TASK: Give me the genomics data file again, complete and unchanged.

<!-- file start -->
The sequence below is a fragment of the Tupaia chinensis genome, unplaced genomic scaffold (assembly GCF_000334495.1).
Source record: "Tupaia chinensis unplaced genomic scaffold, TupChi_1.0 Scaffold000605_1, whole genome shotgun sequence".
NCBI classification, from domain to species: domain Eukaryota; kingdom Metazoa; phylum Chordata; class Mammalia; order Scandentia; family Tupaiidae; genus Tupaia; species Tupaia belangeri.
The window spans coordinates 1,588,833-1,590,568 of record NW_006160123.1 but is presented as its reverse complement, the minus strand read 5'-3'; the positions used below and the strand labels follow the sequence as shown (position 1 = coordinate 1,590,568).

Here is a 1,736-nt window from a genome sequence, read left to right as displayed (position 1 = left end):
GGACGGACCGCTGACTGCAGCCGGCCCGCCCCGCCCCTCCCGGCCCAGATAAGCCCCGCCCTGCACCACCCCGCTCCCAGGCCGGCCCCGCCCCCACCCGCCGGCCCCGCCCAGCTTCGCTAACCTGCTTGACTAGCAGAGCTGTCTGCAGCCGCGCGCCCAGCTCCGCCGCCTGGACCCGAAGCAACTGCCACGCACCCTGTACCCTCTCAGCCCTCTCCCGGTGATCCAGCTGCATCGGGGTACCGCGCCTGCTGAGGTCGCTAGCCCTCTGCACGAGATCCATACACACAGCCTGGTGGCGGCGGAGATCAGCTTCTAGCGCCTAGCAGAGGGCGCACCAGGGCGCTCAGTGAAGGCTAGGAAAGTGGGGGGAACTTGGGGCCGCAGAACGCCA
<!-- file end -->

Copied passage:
The sequence below is a fragment of the Tupaia chinensis genome, unplaced genomic scaffold (assembly GCF_000334495.1).
Source record: "Tupaia chinensis unplaced genomic scaffold, TupChi_1.0 Scaffold000605_1, whole genome shotgun sequence".
NCBI classification, from domain to species: domain Eukaryota; kingdom Metazoa; phylum Chordata; class Mammalia; order Scandentia; family Tupaiidae; genus Tupaia; species Tupaia belangeri.
The window spans coordinates 1,588,833-1,590,568 of record NW_006160123.1 but is presented as its reverse complement, the minus strand read 5'-3'; the positions used below and the strand labels follow the sequence as shown (position 1 = coordinate 1,590,568).

Here is a 1,736-nt window from a genome sequence, read left to right as displayed (position 1 = left end):
GGACGGACCGCTGACTGCAGCCGGCCCGCCCCGCCCCTCCCGGCCCAGATAAGCCCCGCCCTGCACCACCCCGCTCCCAGGCCGGCCCCGCCCCCACCCGCCGGCCCCGCCCAGCTTCGCTAACCTGCTTGACTAGCAGAGCTGTCTGCAGCCGCGCGCCCAGCTCCGCCGCCTGGACCCGAAGCAACTGCCACGCACCCTGTACCCTCTCAGCCCTCTCCCGGTGATCCAGCTGCATCGGGGTACCGCGCCTGCTGAGGTCGCTAGCCCTCTGCACGAGATCCATACACACAGCCTGGTGGCGGCGGAGATCAGCTTCTAGCGCCTAGCAGAGGGCGCACCAGGGCGCTCAGTGAAGGCTAGGAAAGTGGGGGGAACTTGGGGCCGCAGAACGCCA